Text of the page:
Frequently Asked Questions

Here are some answers to questions we encounter regularly in relation to asteroid mining and our plans to develop it:

  • Q: Have asteroids been mined yet?

A: Commercial asteroid mining hasn't been accomplished yet, though JAXA (the Japanese Space Agency) has successfully brought samples to Earth from asteroids Itokawa and Ryugu with their Hayabusa and Hayabusa-2 probes. Our mission will be similar in concept, however a larger sample will be sought in order to inject commercial incentive into the mission profile. In partnership with world-leading academic institutions, AMC is researching and developing technologies tailored to this goal.

  • Q: How do you mine an asteroid? 

A: AMC is developing Space Capable Asteroid Robotic Explorers (SCAR-E), robots that can reach areas inaccessible to humans. SCAR-E will use drills to recover material from the asteroid, process it in-situ and return it to Earth.

  • Q: Will mining cause asteroids to hit Earth?

A: No. The first sample return missions will not disturb asteroids from their orbits. Smaller asteroids could potentially be redirected to a lunar orbit to be mined there, rather than having to wait for the asteroid to achieve a close approach to Earth. However, this would take place decades, and perhaps even centuries, into the future.

  • Q: Will mining asteroids pollute space?

A: As asteroids have neither atmospheres nor ecosystems, mining them will cause significantly less damage than mining on Earth. However, loose dust and rock ejected by mining could create a collision hazard to spacecraft if managed carelessly. This is why worldwide governing bodies are emerging to regulate international space resources law. The outlining of safety zones and priority rights is fundamental to safe mining operations in space.

  • Q: Will adding mass from asteroid mining change the Earth's orbit?

A: The Earth is under constant bombardment from natural asteroid impacts, which add 37,000-78,000 tonnes annually. It also loses mass due to gasses being stripped from the atmosphere by the solar wind. The addition of a few hundred tonnes of metal per year will be a fraction of the tonnage raining down on Earth on a daily basis.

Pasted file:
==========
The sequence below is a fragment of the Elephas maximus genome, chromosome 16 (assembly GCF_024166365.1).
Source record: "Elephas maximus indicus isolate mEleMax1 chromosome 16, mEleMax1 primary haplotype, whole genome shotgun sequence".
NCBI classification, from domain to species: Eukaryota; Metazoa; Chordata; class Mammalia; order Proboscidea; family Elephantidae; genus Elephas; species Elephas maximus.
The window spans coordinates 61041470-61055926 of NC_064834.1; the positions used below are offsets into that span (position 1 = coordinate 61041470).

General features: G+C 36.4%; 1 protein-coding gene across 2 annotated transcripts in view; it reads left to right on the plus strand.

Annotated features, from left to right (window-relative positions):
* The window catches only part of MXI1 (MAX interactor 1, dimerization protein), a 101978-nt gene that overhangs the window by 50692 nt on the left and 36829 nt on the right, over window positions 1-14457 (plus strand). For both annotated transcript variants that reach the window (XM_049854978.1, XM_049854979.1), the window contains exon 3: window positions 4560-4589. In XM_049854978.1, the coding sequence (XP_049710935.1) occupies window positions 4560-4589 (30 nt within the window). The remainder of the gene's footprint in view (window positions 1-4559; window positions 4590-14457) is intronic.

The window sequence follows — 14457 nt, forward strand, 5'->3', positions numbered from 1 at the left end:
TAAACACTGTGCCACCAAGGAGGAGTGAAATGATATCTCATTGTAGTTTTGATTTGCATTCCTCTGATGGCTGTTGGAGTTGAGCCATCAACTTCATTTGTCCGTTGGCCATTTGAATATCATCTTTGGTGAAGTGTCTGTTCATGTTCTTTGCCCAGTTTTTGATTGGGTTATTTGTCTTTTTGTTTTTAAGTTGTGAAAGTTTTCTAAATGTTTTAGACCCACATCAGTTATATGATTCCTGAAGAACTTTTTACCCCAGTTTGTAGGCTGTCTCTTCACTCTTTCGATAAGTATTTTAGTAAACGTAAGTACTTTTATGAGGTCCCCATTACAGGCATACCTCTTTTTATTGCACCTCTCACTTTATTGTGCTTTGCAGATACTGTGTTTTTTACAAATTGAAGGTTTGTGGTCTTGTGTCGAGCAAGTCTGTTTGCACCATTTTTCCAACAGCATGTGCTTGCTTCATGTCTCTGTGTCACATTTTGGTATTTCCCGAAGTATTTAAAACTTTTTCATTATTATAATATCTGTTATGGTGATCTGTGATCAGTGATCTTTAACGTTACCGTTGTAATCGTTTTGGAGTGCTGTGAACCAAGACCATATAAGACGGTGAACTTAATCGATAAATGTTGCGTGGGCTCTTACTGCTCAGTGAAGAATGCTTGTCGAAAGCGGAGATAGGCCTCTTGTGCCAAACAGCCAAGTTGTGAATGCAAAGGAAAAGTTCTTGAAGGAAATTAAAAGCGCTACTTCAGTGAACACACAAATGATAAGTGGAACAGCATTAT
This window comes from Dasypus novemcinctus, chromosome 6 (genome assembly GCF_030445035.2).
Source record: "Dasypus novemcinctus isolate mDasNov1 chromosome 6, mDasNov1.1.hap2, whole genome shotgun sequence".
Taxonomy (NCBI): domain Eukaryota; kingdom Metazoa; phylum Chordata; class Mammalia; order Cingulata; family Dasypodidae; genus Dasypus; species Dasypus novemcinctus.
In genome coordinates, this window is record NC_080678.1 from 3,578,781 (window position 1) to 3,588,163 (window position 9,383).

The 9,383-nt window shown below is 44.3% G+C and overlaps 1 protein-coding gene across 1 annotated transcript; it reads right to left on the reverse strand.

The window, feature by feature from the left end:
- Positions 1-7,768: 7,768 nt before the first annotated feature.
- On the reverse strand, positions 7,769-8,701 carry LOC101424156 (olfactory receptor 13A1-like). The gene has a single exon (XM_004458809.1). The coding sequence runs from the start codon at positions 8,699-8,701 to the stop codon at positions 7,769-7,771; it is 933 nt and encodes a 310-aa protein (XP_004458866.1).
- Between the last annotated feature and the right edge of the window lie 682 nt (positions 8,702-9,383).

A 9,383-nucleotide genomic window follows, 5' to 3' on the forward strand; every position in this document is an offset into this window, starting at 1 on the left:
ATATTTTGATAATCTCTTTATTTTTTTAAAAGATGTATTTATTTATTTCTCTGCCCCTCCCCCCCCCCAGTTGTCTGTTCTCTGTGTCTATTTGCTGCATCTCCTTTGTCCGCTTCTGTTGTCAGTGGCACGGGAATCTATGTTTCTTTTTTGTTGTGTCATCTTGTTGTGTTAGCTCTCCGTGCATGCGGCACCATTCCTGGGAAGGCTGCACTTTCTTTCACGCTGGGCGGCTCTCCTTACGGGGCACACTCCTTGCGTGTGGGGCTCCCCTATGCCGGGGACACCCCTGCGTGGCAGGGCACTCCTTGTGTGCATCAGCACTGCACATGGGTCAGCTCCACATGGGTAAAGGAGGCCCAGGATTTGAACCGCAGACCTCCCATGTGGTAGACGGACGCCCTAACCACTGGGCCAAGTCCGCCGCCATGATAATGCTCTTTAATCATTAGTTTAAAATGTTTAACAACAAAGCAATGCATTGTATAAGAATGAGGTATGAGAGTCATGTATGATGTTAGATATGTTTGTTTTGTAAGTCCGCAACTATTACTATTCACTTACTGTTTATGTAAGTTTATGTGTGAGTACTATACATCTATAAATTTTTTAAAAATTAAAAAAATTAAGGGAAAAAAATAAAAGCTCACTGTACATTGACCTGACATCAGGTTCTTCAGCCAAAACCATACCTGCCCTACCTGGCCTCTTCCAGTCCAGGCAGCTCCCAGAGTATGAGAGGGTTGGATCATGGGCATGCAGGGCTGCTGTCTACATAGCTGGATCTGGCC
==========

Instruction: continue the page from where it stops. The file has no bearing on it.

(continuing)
• Q: Is asteroid mining legal?

A: At present, companies registered in the USA and Luxembourg may use asteroids for the material found on them. Whilst they would not own the asteroids concerned, the resources recovered may be sold. In the UK, however, there remains a legal grey area as it is bound by the Outer Space Treaty of 1967, which neither explicitly permits nor prohibits the monetisation of asteroid resources. The Artemis Accords of 2020, which the UK signed alongside global partners, add regulatory certainty, though AMC wishes to go even further and effect a change in UK legislation, in line with the USA and Luxembourg, to grant asteroid miners registered in the UK the right to own the resources they extract from asteroids. This is why we are lobbying for a UK Space Resources Activities Bill, which will permit mining operations under the supervision of the UK Space Agency.

  • Q: How will you bring material extracted from asteroids down to Earth?

A: With a growing international fleet of spacecraft presently carrying people and cargo between Earth and the ISS, we envision plenty of choice in transportation craft by the time AMC enters the extraction phase.